GODFREY - The Diversity Council of Lewis and Clark Community College will present a comparative religion panel, entitled "Appreciating Our Neighbors," from 7:30-9:30 p.m. Tuesday, Oct. 2, in the Ann Whitney Olin Theater inside the Hatheway Cultural Center on the college's Godfrey campus.

"We encourage everyone to come together peacefully and to listen respectfully to the speakers," Diversity Council President Ann Davidson said. "Their purpose is to inform us about their religions. This is not a debate. Learning about other faiths helps to increase acceptance and understanding of the spiritual paths of our neighbors."

Three guest speakers will discuss their belief systems as members of the Sikh, Mormon and Christian Science religions, followed by a question-and-answer session facilitated by Peter Hussey, L&C associate professor of music and Diversity Council member.

Representing the Mormon faith will be Reid Mortensen, a local member of the Church of Jesus Christ of Latter-day Saints. Mortensen was born and raised in Salt Lake City, Utah. He has served in several positions in church leadership, including teacher and Bishop of the local congregation in Godfrey. He also completed a two-year mission in the central United States.

Professionally, Reid is the chief compliance officer for Genesis Wealth Management Group, a Registered Investment Advisor firm. He serves as the president elect of the Rotary Club of the Riverbend and as an ambassador for the Riverbend Growth Association.

"I am very excited to participate on this religion panel," Mortensen said. "The Mormon faith firmly believes in the God-given right that men and women have the privilege to worship Him as they choose without infringing on the rights of others. When approached with an open mind, with intent on learning more about the worldview of the faiths being presented, it will not only deepen our understanding of our commonalities and differences, but also a greater appreciation for dedicated and fervent believers of all faiths. We hope our presentation and dialogue will accommodate such an environment."

Maryl Walters will be speaking on the prayer-based system of healing called Christian Science. Walters, who is from St. Louis, Mo., is a professional practitioner and teacher of Christian Science who helps people find solutions to personal and world problems through the practical Christianity found in the Bible and Mary Baker Eddy's book, "Science and Health with Key to the Scriptures."
As a member of the Christian Science Board of Lectureship, Walters presents talks and workshops throughout North America. She is chair of the cabinet of the St. Louis Interfaith Partnership and is active in other interfaith and dialogue groups. She is representing the Christian Science church as a member of the Interfaith Relations Commission of the National Council of Churches.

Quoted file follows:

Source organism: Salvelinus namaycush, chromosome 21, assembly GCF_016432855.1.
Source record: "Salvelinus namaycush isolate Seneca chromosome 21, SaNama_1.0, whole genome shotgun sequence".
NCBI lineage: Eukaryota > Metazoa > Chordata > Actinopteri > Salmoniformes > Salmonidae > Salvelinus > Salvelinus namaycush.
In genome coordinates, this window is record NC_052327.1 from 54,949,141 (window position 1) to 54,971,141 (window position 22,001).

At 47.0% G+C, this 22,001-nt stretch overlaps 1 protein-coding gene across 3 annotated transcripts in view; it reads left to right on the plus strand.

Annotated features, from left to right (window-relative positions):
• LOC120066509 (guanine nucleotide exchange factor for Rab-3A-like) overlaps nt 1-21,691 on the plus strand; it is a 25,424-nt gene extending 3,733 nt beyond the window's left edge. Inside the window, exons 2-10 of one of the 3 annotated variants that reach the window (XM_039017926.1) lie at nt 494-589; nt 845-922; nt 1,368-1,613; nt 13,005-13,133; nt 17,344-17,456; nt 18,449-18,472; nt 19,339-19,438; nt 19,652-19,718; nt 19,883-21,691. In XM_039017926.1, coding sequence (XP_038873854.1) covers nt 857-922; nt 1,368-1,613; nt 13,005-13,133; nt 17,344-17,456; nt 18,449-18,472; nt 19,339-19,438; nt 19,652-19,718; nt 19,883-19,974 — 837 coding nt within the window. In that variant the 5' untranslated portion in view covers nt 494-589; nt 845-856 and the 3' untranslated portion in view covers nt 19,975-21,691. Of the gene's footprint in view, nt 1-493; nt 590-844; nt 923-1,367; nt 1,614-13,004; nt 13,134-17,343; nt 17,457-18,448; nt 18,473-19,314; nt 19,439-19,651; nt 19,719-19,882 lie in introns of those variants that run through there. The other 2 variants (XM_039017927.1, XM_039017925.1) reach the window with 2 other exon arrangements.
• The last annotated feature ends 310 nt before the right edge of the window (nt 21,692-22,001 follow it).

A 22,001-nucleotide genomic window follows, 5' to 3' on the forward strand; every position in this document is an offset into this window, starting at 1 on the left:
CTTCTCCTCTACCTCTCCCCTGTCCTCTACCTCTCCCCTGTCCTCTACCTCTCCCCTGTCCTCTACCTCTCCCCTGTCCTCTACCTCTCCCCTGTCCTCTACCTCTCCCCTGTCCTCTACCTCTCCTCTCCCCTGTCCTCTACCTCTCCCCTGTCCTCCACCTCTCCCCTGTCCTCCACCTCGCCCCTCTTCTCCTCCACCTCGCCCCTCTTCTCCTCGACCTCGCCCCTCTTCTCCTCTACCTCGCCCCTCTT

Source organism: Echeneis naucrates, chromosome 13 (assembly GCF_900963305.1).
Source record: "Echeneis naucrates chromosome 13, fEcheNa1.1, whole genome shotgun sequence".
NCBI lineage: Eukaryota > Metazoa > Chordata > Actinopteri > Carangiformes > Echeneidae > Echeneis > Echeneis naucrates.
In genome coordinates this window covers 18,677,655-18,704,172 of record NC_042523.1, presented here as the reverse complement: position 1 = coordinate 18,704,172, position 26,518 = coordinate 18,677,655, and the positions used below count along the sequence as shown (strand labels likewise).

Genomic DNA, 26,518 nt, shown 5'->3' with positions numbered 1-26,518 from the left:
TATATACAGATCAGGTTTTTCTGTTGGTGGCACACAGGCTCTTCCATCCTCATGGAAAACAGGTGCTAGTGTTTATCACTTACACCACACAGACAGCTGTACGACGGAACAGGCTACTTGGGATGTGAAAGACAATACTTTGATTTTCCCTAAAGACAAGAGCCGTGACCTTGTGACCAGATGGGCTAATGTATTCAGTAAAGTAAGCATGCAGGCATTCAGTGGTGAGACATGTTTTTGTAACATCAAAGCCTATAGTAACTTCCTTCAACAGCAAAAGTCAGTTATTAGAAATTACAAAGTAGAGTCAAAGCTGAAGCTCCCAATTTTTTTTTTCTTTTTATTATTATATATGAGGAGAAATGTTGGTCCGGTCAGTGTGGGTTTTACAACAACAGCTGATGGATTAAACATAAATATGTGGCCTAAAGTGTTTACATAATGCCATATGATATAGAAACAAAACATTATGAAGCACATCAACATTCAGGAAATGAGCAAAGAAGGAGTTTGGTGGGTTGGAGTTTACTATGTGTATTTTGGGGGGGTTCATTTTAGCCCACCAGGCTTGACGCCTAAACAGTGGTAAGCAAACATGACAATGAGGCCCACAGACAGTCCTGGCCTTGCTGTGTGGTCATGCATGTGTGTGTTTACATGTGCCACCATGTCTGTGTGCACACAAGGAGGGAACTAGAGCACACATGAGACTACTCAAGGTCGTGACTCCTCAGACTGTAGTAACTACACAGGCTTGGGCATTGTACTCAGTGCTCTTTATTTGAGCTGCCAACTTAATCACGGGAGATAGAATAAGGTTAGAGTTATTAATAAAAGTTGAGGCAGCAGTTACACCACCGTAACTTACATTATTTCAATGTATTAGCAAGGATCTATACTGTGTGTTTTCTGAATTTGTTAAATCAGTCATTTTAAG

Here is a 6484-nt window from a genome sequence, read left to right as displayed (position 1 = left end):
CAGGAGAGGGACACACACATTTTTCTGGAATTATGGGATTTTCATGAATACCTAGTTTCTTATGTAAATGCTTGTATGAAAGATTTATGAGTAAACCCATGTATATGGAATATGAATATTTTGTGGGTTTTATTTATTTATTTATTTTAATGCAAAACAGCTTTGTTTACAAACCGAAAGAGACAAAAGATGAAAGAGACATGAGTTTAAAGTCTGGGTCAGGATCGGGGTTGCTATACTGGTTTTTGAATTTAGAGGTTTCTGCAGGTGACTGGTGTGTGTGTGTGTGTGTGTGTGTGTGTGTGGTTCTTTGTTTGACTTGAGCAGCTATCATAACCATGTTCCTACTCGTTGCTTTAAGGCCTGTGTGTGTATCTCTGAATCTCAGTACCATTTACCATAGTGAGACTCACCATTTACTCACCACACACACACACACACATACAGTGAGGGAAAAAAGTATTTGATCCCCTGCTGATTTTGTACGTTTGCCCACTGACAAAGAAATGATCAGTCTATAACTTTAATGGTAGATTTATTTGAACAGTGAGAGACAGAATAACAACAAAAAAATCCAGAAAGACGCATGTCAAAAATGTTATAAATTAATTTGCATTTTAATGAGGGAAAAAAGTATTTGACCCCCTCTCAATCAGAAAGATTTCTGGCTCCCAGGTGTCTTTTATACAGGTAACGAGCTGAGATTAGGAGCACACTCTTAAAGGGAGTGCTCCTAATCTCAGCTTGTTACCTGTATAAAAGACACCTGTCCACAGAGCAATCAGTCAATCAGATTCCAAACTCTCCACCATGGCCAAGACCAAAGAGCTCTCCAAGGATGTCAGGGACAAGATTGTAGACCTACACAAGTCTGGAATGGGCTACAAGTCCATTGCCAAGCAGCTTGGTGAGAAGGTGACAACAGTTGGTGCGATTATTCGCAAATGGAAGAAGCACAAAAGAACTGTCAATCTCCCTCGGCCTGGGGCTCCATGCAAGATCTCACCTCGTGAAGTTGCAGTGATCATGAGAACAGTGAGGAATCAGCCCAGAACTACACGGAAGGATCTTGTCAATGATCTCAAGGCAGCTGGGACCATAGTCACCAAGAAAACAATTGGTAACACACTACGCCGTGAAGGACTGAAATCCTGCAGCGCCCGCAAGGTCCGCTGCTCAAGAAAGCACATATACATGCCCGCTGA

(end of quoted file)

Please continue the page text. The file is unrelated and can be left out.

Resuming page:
"Interfaith activities like this panel discussion are so essential in removing ignorance and fear in an age of greater diversity than ever before," Walters said. "We get to know each other as individuals, we get to know each other's beliefs, and, then in trust, we serve together in ways that help and heal our communities. I love the motto of St. Louis Interfaith Partnership: 'As communities of faith, we agree to differ, we promise to love, and we unite to serve.'"

Guest speaker Harjot Singh Padda, one of the first Sikhs ever born in St. Louis, will be speaking about the Sikh religion. Padda was raised in the Sikh religion and culture by his parents who were two of the founding members of the local Sikh temple, now known as the Sikh Study Circle of St. Louis.

Padda has been a practicing attorney for 12 years and has traveled to India on numerous occasions for family visits and pilgrimages to various religiously significant Sikh temples and sites. He plans on bringing a unique perspective to the panel, since he was raised in a Western culture while still subscribing to his Sikh culture and beliefs.

"I am looking forward to the opportunity to educate those unfamiliar with my religion and to promote a sense of cooperation, community and most importantly, understanding," Padda said.

For more information on this panel discussion, contact the college's public relations department at (618) 468-3220.

This Lewis and Clark event is presented by the Mannie Jackson Endowment and Center for the Humanities and is a Lewis and Clark Arts and Humanities Project, with funding from the National Endowment for the Humanities. For more information visit www.lc.edu and search the keyword diversity.

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